Tobias Smollett, The Expedition of Humphry Clinker: Ch. 37

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I observed, that all this appearance of liberality on the side of Mr S— was easily accounted for, on the supposition that they flattered him in private, and engaged his adversaries in public; and yet I was astonished, when I recollected that I often had seen this writer virulently abused in papers, poems, and pamphlets, and not a pen was drawn in his defence 'But you will be more astonished (said he) when I assure you, those very guests whom you saw at his table to-day, were the authors of great part of that abuse; and he himself is well aware of their particular favours, for they are all eager to detect and betray one another.' 'But this is doing the devil's work for nothing (cried I). What should induce them to revile their benefactor without provocation?' 'Envy (answered Dick) is the general incitement; but they are galled by an additional scourge of provocation. S— directs a literary journal, in which their productions are necessarily brought to trial; and though many of them have been treated with such lenity and favour as they little deserved, yet the slightest censure, such as, perhaps, could not be avoided with any pretensions to candour and impartiality, has rankled in the hearts of those authors to such a degree, that they have taken immediate vengeance on the critic in anonymous libels, letters, and lampoons. Indeed, all the writers of the age, good, bad, and indifferent, from the moment he assumed this office, became his enemies, either professed or in petto, except those of his friends who knew they had nothing to fear from his strictures; and he must be a wiser man than me who can tell what advantage or satisfaction he derives from having brought such a nest of hornets about his ears.'

I owned, that was a point which might deserve consideration; but still I expressed a desire to know his real motives for continuing his friendship to a set of rascals equally ungrateful and insignificant. — He said, he did not pretend to assign any reasonable motive; that, if the truth must be told, the man was, in point of conduct, a most incorrigible fool; that, though he pretended to have a knack at hitting off characters, he blundered strangely in the distribution of his favours, which were generally bestowed on the most undeserving of those who had recourse to his assistance; that, indeed, this preference was not so much owing to want of discernment as to want of resolution, for he had not fortitude enough to resist the importunity even of the most worthless; and, as he did not know the value of money, there was very little merit in parting with it so easily; that his pride was gratified in seeing himself courted by such a number of literary dependents; that, probably, he delighted in hearing them expose and traduce one another; and, finally, from their information, he became acquainted with all the transactions of Grubstreet, which he had some thoughts of compiling for the entertainment of the public.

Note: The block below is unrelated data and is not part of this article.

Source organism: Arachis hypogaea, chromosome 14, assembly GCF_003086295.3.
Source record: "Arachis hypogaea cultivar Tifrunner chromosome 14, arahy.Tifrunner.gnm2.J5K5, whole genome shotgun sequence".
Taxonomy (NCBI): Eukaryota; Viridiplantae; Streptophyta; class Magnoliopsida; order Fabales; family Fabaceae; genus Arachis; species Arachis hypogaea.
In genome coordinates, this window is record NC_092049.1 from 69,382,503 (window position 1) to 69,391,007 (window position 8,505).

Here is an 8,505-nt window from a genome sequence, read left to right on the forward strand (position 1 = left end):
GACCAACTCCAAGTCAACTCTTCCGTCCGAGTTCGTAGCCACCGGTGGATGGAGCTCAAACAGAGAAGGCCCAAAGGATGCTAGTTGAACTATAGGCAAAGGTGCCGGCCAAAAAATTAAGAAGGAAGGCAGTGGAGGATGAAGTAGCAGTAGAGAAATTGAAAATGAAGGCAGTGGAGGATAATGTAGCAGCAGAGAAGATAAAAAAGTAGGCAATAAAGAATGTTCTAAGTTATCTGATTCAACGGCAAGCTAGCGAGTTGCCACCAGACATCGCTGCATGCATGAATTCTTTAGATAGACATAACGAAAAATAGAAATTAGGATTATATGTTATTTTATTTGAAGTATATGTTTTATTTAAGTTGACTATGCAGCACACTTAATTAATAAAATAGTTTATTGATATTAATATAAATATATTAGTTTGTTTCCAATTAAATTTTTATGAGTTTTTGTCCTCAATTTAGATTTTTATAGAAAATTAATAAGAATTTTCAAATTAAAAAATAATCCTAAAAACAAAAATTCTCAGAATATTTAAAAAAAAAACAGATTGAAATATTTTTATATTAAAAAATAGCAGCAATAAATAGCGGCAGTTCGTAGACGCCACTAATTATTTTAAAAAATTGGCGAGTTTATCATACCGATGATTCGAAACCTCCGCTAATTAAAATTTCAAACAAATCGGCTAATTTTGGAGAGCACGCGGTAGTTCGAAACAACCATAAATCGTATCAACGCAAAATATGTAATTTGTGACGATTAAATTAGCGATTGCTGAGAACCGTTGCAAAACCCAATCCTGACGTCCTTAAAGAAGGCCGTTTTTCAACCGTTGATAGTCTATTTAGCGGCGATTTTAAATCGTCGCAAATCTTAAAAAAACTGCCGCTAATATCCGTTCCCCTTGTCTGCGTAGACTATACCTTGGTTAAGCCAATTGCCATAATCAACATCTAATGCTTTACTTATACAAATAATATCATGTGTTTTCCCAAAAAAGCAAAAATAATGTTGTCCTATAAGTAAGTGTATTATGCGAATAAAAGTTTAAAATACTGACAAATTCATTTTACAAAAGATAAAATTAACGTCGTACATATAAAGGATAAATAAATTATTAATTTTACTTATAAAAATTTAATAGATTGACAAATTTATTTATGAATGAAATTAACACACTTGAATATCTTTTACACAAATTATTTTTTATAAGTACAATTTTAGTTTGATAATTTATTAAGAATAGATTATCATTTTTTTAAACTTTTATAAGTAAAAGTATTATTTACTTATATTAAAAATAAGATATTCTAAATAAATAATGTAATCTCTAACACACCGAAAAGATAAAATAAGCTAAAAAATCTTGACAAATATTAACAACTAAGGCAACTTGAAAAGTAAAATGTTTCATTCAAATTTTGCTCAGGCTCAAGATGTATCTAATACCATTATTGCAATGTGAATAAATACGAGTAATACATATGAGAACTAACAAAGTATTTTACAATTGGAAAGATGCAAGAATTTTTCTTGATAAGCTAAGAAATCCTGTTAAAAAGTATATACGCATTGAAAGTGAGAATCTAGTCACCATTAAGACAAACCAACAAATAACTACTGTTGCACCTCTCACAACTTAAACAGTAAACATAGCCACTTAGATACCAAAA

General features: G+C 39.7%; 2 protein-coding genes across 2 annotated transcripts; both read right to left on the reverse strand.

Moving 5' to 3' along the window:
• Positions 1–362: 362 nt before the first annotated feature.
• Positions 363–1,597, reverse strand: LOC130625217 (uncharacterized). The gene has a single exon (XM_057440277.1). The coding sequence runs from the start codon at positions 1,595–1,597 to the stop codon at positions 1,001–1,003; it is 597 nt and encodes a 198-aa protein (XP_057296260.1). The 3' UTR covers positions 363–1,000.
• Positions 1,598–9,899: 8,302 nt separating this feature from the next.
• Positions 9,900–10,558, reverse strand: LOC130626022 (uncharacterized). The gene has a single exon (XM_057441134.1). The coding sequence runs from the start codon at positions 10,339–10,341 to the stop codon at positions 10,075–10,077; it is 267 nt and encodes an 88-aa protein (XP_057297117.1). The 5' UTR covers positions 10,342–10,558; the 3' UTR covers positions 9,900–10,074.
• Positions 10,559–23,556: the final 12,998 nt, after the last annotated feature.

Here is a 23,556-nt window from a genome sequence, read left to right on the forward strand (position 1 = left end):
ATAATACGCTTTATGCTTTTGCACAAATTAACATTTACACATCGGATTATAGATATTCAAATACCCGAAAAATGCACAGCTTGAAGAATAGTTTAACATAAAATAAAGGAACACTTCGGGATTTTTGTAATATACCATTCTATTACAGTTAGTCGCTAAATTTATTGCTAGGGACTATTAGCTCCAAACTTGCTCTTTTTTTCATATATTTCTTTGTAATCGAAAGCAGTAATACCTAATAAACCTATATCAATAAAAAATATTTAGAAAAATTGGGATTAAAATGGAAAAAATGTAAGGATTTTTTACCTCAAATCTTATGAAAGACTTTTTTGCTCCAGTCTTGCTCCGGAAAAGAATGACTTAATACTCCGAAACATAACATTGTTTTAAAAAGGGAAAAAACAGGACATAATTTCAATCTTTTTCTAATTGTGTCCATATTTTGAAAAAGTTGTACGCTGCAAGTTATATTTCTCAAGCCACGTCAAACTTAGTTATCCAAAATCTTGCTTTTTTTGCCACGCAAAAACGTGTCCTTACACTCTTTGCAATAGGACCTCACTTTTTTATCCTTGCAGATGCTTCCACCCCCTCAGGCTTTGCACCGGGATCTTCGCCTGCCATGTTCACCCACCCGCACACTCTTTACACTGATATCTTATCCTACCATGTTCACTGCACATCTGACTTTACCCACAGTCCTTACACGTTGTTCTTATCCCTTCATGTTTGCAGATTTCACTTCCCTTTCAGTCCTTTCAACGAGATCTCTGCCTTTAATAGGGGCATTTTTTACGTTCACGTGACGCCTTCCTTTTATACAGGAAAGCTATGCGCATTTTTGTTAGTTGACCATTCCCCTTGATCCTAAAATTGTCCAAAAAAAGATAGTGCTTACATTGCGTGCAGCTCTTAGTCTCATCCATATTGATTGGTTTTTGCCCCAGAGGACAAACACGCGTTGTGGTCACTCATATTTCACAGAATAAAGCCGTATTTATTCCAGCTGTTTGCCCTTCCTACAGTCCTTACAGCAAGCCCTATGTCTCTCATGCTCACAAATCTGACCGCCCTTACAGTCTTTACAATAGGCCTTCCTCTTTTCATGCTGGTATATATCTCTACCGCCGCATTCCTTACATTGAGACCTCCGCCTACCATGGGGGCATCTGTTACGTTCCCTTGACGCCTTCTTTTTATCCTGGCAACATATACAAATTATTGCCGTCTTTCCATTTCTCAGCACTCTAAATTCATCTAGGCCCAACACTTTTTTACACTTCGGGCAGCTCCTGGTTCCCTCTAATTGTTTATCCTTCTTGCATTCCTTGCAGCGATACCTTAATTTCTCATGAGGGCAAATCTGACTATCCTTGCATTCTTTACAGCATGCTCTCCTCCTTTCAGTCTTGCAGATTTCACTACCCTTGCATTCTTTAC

I could not help suspecting, from Dick's discourse, that he had some particular grudge against S—, upon whose conduct he had put the worst construction it would bear; and, by dint of cross-examination, I found he was not at all satisfied with the character which had been given in the Review of his last performance, though it had been treated civilly in consequence of the author's application to the critic. By all accounts, S— is not without weakness and caprice; but he is certainly good-humoured and civilized; nor do I find that there is any thing overbearing, cruel, or implacable in his disposition.

I have dwelt so long upon authors, that you will perhaps suspect I intend to enroll myself among the fraternity; but, if I were actually qualified for the profession, it is at best but a desperate resource against starving, as it affords no provision for old age and infirmity. Salmon, at the age of fourscore, is now in a garret, compiling matter, at a guinea a sheet, for a modern historian, who, in point of age, might be his grandchild; and Psalmonazar, after having drudged half a century in the literary mill, in all the simplicity and abstinence of an Asiatic, subsists upon the charity of a few booksellers, just sufficient to keep him from the parish, I think Guy, who was himself a bookseller, ought to have appropriated one wing or ward of his hospital to the use of decayed authors; though indeed, there is neither hospital, college, nor workhouse, within the bills of mortality, large enough to contain the poor of this society, composed, as it is, from the refuse of every other profession.

I know not whether you will find any amusement in this account of an odd race of mortals, whose constitution had, I own, greatly interested the curiosity of

Yours,
J. MELFORD
LONDON, June 10.